France elected Emmanuel Macron with nearly 2/3 of the vote. At 39, Macron will be the youngest French head of state since Napoleon.
Emmanuel Macron – who held the office of Minister of the Economy, Industry and Digital Affairs – has been described as a social democrat and a social liberal, but he is mainly a centrist. He stands for a free economy, European Union and environment; he is pro-immigration and against President Trump’s proposed “wall”.
Even though only 74% of French citizens turned out to vote (by comparison 60% eligible voters voted in our 2016 presidential elections) the French commitment to human rights, progress and tolerance prevailed.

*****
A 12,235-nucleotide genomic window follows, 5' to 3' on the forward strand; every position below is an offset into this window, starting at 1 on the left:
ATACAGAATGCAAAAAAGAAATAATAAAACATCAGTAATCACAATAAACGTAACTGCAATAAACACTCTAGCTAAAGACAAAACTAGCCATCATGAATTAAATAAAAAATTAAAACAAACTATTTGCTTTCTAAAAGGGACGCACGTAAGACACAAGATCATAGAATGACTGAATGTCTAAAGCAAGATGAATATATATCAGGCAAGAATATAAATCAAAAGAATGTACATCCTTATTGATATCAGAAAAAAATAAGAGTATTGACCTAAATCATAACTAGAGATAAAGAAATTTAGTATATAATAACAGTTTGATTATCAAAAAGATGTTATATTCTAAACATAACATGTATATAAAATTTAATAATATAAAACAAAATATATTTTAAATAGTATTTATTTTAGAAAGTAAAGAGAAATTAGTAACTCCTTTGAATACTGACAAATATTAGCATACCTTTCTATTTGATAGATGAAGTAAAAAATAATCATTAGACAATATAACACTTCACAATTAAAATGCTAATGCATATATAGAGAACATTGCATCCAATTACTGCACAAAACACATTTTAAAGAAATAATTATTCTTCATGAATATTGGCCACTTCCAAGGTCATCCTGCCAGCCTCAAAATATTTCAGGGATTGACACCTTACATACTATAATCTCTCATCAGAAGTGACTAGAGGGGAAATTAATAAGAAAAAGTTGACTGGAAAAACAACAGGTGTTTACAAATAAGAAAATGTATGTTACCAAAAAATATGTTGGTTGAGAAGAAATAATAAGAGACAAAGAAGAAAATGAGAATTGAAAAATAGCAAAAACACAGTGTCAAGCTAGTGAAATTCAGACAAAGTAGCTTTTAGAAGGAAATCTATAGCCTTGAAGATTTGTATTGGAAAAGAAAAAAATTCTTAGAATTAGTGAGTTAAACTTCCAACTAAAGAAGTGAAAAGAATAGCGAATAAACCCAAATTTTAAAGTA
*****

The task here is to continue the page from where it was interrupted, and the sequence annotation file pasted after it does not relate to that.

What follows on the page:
Macron’s rival, Marion Le Pen representing the French extreme right and espousing similar views to those of President Trump, earned 1/3 of the vote. In the first gesture following his victory, Macron reached out to her supporters and pledged to work to unite the nation.
All in all: France won. France didn’t abandon the principles of its Republic: Vive La France! German Chancellor, Angela Merkel, referred to Macron’s win as a “victory for a strong, united Europe”.
With the notable exception of the United Kingdom’s prime minister, Theresa May a conservative hardliner who is leading Brexit, other recent European elections prove that Europe is still a pillar of democracy.